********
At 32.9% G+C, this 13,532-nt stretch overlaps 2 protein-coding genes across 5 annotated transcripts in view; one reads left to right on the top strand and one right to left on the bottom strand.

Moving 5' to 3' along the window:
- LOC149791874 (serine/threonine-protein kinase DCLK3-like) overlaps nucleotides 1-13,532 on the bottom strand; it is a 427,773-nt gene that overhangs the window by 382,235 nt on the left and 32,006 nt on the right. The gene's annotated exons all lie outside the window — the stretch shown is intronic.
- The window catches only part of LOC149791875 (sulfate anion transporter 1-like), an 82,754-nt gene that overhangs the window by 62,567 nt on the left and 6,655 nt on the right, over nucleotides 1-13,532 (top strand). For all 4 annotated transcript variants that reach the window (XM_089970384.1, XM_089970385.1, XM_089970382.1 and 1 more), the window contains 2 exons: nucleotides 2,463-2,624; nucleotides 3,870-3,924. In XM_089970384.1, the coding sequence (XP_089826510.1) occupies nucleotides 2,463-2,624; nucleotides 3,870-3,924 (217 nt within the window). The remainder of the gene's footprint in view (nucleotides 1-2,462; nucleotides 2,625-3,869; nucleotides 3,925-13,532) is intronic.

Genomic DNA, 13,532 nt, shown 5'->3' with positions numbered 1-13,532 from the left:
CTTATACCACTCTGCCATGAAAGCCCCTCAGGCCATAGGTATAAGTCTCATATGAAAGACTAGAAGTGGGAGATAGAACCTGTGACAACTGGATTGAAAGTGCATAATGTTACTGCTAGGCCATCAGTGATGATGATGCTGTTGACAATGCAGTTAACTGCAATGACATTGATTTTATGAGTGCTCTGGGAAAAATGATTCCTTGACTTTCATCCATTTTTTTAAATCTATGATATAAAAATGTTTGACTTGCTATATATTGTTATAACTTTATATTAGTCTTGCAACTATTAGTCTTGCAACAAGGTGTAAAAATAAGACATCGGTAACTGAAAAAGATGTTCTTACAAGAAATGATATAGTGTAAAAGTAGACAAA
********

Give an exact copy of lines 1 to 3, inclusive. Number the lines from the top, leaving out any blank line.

At 32.9% G+C, this 13,532-nt stretch overlaps 2 protein-coding genes across 5 annotated transcripts in view; one reads left to right on the top strand and one right to left on the bottom strand.

Moving 5' to 3' along the window:
- LOC149791874 (serine/threonine-protein kinase DCLK3-like) overlaps nucleotides 1-13,532 on the bottom strand; it is a 427,773-nt gene that overhangs the window by 382,235 nt on the left and 32,006 nt on the right. The gene's annotated exons all lie outside the window — the stretch shown is intronic.